When the researchers examined the corresponding ISM density functions, they saw trends in the function that were similar to the oscillations in the gas velocity functions. In addition, the phase difference between the ISM density and gas velocity fluctuations varies between galaxy environments and shows how gas flows converge or diverge.
As observed in Fig. 2, spiral galaxies (Fig. 2a) show oscillations in their functions, while those for molecular clouds do not (Fig. 2b, e). In spiral arms, regions of stars that extend from the center of spiral galaxies, the wavelength of the velocity of gas decreases with an increase in wavelength in rotational velocity of the galaxy. The oscillations probably result from a combination of how gases and stars stream along the spiral arms and how gravity flows into the center of spiral galaxies.
On the other hand, molecular clouds form at the stagnation point of converging flows, where the local velocity of gas is zero. The kinetic energy cascading from large to small spatial scales in this event causes turbulence, which results in the complex and free-form structure of molecular clouds. Because this structure has no regularity, the structure functions of density and velocity as seen in Fig 2b and e resemble power laws, and show no regular oscillations.
Gravitational instabilities may drive the formation of ISM density fluctuations and their correlated gas flows. The researchers found that the separation of periodic density enhancements in the subregions of galaxy environments are 3-5 times greater than those in their respective galaxy environments as a whole. Periodic density enhancements are arranged like beads on a string along filaments extending from galaxies (such as spiral arms), and show separation-to-diameter ratios observed in this study. These findings show that this ratio in the velocity function of the ISM matches that of density enhancements.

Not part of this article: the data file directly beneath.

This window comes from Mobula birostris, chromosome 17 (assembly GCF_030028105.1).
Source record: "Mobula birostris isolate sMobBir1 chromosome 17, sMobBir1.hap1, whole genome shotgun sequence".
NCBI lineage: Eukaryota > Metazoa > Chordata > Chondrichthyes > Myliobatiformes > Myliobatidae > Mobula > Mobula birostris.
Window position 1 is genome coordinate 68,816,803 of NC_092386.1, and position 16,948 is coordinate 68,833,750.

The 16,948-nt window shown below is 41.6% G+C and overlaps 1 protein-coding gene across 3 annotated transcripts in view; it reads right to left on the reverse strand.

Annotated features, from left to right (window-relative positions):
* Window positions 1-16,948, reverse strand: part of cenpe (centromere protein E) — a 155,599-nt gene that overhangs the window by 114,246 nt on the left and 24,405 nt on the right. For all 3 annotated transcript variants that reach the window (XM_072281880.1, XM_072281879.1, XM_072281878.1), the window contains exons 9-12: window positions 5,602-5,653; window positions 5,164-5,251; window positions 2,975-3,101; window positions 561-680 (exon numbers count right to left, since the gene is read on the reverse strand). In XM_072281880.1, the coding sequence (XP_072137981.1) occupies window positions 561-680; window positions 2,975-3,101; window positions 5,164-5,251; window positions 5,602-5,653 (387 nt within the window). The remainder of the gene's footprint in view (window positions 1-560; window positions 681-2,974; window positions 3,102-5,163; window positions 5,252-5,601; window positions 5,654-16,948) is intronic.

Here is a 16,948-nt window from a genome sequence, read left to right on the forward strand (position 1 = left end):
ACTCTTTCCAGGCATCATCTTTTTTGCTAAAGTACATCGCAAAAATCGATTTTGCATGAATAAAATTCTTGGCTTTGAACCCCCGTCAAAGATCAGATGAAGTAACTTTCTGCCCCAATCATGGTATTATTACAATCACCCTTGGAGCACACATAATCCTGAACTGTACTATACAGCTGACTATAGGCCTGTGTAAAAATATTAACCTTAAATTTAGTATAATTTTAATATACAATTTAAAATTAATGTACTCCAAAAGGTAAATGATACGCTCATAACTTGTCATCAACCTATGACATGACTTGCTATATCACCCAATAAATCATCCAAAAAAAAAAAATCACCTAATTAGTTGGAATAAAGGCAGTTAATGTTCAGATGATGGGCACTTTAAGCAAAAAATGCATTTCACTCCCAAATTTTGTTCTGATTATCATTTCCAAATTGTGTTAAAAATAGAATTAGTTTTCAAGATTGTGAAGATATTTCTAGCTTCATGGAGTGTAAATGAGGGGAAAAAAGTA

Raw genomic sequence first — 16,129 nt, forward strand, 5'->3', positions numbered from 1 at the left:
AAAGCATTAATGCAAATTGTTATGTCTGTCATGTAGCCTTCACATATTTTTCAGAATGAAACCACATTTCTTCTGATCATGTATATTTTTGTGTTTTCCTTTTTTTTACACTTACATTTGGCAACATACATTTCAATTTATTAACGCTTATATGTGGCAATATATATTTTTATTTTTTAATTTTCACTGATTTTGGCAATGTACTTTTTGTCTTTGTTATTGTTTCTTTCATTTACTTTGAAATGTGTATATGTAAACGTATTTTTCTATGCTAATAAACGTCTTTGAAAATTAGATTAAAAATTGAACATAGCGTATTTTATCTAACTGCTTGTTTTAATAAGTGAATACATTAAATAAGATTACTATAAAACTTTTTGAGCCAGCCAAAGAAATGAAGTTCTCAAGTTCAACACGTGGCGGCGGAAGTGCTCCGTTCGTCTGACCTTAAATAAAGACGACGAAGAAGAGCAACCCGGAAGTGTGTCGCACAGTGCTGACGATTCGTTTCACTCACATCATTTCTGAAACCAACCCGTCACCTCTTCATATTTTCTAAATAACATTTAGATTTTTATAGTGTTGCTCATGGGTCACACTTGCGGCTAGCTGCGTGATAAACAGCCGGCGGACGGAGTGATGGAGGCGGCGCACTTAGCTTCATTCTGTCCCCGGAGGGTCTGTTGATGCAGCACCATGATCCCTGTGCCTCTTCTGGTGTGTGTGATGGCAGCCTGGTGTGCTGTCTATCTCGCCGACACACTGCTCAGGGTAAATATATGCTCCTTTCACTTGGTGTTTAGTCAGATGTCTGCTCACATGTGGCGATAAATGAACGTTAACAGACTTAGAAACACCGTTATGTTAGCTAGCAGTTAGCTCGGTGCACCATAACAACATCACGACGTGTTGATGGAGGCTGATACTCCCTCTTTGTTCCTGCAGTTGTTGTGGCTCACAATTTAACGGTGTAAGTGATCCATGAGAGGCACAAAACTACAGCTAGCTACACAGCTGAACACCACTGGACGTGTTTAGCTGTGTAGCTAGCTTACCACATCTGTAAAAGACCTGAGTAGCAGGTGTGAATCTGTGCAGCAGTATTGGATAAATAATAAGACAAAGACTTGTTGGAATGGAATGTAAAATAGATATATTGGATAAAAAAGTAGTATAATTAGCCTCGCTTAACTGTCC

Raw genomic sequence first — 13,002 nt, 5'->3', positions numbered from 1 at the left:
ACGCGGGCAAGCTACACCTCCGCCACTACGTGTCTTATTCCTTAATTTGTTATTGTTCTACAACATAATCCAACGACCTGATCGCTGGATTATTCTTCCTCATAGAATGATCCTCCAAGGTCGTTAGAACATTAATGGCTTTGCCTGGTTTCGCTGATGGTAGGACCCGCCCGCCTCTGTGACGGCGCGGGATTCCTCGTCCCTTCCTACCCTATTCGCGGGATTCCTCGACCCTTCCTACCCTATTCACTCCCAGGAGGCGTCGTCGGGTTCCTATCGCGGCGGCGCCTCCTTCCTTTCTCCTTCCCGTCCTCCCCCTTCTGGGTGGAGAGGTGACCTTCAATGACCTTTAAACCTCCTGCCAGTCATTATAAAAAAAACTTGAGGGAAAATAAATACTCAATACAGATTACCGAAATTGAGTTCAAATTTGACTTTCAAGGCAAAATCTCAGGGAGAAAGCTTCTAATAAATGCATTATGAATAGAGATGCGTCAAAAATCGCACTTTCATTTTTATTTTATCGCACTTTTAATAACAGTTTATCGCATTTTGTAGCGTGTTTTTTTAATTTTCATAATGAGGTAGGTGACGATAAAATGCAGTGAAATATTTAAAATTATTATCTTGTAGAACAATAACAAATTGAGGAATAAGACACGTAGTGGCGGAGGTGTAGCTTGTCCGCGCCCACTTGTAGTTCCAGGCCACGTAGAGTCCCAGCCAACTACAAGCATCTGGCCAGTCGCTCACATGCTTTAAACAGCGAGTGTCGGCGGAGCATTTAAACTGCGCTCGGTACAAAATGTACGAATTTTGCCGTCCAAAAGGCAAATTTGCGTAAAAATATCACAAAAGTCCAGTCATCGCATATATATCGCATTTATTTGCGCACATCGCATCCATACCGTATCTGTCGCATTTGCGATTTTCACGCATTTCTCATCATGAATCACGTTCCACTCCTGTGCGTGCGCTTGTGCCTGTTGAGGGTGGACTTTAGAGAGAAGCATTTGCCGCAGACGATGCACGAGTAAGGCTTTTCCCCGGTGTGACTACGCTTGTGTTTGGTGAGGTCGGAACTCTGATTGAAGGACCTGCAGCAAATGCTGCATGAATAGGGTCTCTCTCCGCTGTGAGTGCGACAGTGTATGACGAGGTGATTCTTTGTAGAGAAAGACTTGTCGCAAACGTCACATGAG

In this study, the analysis of interstellar medium density and gas motion over vast spatial scales was a novel approach to understanding gas flows and how they create dense, star-forming gas. The results of this study indicate that star-forming gas is controlled by interdependent gas flows. The next steps to further this research is to replicate the study using more galaxy environments, and to create and observe simulations to further understand how these environments play a role in star formation in galaxies.
The researchers analyzed galaxy environments that covered about four orders of magnitude, from the kiloparsec (kpc) scale to 0.1pc scales. Environments included in the study were: NGC 4321, the Milky Way Disk, G035.39-0.33, CMZ, and G0.253+0.016.
Observations and data
The researchers collected data from various surveys of the environments studied.
SCOUSEPY was used to describe the spectral decomposition data for NGC 4321 and G035.39-0.33. GAUSSPY+ was used for data from the Galactic disk region.
Data selection for statistical analysis
Subregions from each of the five environments were chosen for analysis and can be found in Fig. 1. Three subregions on different scales but with similar structure were chosen for analysis: part of the southern spiral arm in NGC 4321, part of the CMZ gas stream, and a filament in a molecular cloud in the Galactic Disk. Two more molecular clouds in the Galactic Disk and in the Milky Way’s CMZ were also chosen.
Analysis of filamentary structures
Analyses were conducted along the crests of each subregion by applying FILFINDER in each environment to calculate ISM density, and modeled velocity using mathematical functions.